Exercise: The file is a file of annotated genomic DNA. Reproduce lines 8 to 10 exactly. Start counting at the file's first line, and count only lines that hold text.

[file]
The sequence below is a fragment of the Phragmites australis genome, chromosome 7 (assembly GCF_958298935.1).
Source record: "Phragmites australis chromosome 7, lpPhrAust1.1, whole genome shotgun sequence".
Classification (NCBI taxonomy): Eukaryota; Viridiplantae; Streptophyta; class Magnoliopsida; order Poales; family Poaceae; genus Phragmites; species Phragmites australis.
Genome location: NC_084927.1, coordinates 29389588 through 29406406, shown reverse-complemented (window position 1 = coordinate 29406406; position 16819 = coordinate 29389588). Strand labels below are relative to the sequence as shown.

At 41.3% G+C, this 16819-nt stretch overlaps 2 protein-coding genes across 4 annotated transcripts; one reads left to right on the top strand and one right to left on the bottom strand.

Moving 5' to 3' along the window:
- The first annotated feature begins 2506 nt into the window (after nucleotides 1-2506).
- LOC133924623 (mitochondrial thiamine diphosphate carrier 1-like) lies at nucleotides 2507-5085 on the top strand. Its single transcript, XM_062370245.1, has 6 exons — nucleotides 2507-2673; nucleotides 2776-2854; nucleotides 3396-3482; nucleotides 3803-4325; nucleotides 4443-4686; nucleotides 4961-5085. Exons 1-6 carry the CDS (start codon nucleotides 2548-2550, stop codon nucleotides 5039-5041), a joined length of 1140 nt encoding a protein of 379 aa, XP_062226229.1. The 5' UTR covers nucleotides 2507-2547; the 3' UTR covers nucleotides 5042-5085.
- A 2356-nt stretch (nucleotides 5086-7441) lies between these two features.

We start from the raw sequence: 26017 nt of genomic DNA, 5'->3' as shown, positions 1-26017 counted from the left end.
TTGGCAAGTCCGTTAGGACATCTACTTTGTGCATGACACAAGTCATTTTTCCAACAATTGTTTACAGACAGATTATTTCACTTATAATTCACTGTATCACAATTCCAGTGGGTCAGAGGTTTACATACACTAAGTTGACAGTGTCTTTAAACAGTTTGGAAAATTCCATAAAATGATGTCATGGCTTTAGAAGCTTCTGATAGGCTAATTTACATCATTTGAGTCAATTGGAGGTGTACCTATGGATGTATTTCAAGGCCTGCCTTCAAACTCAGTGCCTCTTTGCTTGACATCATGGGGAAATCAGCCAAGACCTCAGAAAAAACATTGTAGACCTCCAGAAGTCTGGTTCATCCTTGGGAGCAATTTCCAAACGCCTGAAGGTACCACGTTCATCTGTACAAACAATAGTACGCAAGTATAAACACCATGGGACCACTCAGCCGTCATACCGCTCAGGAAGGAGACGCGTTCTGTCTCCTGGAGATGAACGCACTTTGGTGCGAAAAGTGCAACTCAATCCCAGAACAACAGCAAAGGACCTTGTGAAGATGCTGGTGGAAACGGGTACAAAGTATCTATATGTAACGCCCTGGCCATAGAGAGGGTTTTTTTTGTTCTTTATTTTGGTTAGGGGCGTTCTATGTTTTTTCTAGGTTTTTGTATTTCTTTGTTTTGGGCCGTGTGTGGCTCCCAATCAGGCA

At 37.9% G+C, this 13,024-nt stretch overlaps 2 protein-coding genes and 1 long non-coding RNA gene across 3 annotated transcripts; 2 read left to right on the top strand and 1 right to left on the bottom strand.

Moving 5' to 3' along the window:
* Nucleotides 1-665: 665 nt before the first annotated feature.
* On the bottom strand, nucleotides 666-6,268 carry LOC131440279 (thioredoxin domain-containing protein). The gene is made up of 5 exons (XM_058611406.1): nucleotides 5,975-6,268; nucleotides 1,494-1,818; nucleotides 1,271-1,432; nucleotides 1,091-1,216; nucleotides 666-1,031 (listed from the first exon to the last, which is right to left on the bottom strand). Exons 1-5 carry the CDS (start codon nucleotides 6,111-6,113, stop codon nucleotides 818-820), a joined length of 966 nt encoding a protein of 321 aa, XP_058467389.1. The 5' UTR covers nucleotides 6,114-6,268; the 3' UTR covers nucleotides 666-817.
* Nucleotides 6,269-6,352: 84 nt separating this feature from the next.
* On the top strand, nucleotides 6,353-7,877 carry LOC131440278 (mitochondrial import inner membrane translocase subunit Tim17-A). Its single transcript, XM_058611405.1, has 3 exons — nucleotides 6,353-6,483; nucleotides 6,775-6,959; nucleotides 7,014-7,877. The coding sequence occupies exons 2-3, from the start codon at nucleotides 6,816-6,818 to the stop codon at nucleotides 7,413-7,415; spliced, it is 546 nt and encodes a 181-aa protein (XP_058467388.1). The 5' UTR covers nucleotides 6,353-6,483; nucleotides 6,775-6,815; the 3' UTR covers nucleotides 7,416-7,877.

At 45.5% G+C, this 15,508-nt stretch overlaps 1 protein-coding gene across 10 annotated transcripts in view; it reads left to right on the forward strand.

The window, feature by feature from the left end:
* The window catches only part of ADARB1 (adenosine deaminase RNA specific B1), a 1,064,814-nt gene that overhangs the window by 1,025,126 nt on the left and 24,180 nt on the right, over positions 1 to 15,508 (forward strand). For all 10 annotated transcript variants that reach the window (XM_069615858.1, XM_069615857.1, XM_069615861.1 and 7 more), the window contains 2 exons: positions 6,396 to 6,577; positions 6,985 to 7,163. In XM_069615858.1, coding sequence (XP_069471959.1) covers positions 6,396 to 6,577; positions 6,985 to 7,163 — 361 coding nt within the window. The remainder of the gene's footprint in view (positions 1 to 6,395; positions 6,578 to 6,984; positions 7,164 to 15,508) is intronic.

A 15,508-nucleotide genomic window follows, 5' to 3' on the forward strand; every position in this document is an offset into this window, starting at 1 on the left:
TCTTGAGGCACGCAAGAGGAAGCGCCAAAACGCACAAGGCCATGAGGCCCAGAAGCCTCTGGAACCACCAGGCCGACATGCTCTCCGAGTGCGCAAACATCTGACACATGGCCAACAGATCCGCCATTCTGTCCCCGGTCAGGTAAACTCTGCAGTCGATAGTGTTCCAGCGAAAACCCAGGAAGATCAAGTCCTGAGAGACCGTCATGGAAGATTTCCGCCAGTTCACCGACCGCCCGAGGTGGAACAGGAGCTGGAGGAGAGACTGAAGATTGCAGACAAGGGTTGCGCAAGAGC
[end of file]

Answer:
- LOC133924623 (mitochondrial thiamine diphosphate carrier 1-like) lies at nucleotides 2507-5085 on the top strand. Its single transcript, XM_062370245.1, has 6 exons — nucleotides 2507-2673; nucleotides 2776-2854; nucleotides 3396-3482; nucleotides 3803-4325; nucleotides 4443-4686; nucleotides 4961-5085. Exons 1-6 carry the CDS (start codon nucleotides 2548-2550, stop codon nucleotides 5039-5041), a joined length of 1140 nt encoding a protein of 379 aa, XP_062226229.1. The 5' UTR covers nucleotides 2507-2547; the 3' UTR covers nucleotides 5042-5085.
- A 2356-nt stretch (nucleotides 5086-7441) lies between these two features.

We start from the raw sequence: 26017 nt of genomic DNA, 5'->3' as shown, positions 1-26017 counted from the left end.